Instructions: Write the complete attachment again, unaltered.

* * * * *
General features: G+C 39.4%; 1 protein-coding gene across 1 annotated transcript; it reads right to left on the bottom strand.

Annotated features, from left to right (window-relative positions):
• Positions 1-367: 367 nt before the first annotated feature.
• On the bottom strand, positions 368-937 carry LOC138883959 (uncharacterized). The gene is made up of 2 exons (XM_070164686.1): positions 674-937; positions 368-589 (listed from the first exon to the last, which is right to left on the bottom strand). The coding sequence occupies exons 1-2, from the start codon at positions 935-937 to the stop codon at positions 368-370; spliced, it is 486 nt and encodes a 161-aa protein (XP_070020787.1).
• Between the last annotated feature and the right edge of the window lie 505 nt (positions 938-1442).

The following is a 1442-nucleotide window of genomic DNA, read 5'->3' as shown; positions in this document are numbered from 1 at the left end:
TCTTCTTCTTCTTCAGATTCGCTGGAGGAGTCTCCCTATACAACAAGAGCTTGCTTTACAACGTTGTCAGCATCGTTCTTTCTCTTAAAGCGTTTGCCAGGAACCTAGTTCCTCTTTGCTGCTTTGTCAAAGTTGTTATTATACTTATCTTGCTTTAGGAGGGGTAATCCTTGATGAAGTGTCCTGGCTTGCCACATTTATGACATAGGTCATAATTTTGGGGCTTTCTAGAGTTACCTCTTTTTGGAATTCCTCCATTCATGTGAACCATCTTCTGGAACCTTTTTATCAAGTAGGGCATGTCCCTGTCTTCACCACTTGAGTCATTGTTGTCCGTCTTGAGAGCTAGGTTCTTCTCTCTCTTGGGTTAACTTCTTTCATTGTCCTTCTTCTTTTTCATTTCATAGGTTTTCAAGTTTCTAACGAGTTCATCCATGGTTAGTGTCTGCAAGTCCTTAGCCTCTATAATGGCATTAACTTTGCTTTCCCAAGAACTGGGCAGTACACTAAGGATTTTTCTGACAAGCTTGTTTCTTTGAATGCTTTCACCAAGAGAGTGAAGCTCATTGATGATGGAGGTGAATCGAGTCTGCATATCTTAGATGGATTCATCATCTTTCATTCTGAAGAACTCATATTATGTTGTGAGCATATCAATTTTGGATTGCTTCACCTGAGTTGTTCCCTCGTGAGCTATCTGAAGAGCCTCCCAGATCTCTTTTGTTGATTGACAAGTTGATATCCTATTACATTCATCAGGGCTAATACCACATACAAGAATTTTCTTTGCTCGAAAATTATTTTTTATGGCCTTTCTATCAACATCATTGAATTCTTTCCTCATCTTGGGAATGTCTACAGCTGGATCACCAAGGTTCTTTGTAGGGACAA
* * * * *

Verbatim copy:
General features: G+C 39.4%; 1 protein-coding gene across 1 annotated transcript; it reads right to left on the bottom strand.

Annotated features, from left to right (window-relative positions):
• Positions 1-367: 367 nt before the first annotated feature.
• On the bottom strand, positions 368-937 carry LOC138883959 (uncharacterized). The gene is made up of 2 exons (XM_070164686.1): positions 674-937; positions 368-589 (listed from the first exon to the last, which is right to left on the bottom strand). The coding sequence occupies exons 1-2, from the start codon at positions 935-937 to the stop codon at positions 368-370; spliced, it is 486 nt and encodes a 161-aa protein (XP_070020787.1).
• Between the last annotated feature and the right edge of the window lie 505 nt (positions 938-1442).

The following is a 1442-nucleotide window of genomic DNA, read 5'->3' as shown; positions in this document are numbered from 1 at the left end:
TCTTCTTCTTCTTCAGATTCGCTGGAGGAGTCTCCCTATACAACAAGAGCTTGCTTTACAACGTTGTCAGCATCGTTCTTTCTCTTAAAGCGTTTGCCAGGAACCTAGTTCCTCTTTGCTGCTTTGTCAAAGTTGTTATTATACTTATCTTGCTTTAGGAGGGGTAATCCTTGATGAAGTGTCCTGGCTTGCCACATTTATGACATAGGTCATAATTTTGGGGCTTTCTAGAGTTACCTCTTTTTGGAATTCCTCCATTCATGTGAACCATCTTCTGGAACCTTTTTATCAAGTAGGGCATGTCCCTGTCTTCACCACTTGAGTCATTGTTGTCCGTCTTGAGAGCTAGGTTCTTCTCTCTCTTGGGTTAACTTCTTTCATTGTCCTTCTTCTTTTTCATTTCATAGGTTTTCAAGTTTCTAACGAGTTCATCCATGGTTAGTGTCTGCAAGTCCTTAGCCTCTATAATGGCATTAACTTTGCTTTCCCAAGAACTGGGCAGTACACTAAGGATTTTTCTGACAAGCTTGTTTCTTTGAATGCTTTCACCAAGAGAGTGAAGCTCATTGATGATGGAGGTGAATCGAGTCTGCATATCTTAGATGGATTCATCATCTTTCATTCTGAAGAACTCATATTATGTTGTGAGCATATCAATTTTGGATTGCTTCACCTGAGTTGTTCCCTCGTGAGCTATCTGAAGAGCCTCCCAGATCTCTTTTGTTGATTGACAAGTTGATATCCTATTACATTCATCAGGGCTAATACCACATACAAGAATTTTCTTTGCTCGAAAATTATTTTTTATGGCCTTTCTATCAACATCATTGAATTCTTTCCTCATCTTGGGAATGTCTACAGCTGGATCACCAAGGTTCTTTGTAGGGACAA